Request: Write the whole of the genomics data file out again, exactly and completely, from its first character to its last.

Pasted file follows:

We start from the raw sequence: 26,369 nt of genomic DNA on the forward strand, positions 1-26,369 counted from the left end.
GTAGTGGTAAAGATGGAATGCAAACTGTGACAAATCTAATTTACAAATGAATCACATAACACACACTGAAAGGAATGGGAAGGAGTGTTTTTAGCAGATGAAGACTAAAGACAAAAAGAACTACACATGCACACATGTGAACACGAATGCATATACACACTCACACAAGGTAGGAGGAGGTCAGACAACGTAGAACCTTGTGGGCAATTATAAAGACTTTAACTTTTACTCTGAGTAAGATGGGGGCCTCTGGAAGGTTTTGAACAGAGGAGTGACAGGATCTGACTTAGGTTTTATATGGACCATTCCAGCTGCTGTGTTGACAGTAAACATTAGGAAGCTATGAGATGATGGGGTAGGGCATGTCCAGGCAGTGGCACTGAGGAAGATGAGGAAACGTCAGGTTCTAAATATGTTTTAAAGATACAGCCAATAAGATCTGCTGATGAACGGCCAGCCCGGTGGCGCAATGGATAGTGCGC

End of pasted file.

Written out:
We start from the raw sequence: 26,369 nt of genomic DNA on the forward strand, positions 1-26,369 counted from the left end.
GTAGTGGTAAAGATGGAATGCAAACTGTGACAAATCTAATTTACAAATGAATCACATAACACACACTGAAAGGAATGGGAAGGAGTGTTTTTAGCAGATGAAGACTAAAGACAAAAAGAACTACACATGCACACATGTGAACACGAATGCATATACACACTCACACAAGGTAGGAGGAGGTCAGACAACGTAGAACCTTGTGGGCAATTATAAAGACTTTAACTTTTACTCTGAGTAAGATGGGGGCCTCTGGAAGGTTTTGAACAGAGGAGTGACAGGATCTGACTTAGGTTTTATATGGACCATTCCAGCTGCTGTGTTGACAGTAAACATTAGGAAGCTATGAGATGATGGGGTAGGGCATGTCCAGGCAGTGGCACTGAGGAAGATGAGGAAACGTCAGGTTCTAAATATGTTTTAAAGATACAGCCAATAAGATCTGCTGATGAACGGCCAGCCCGGTGGCGCAATGGATAGTGCGC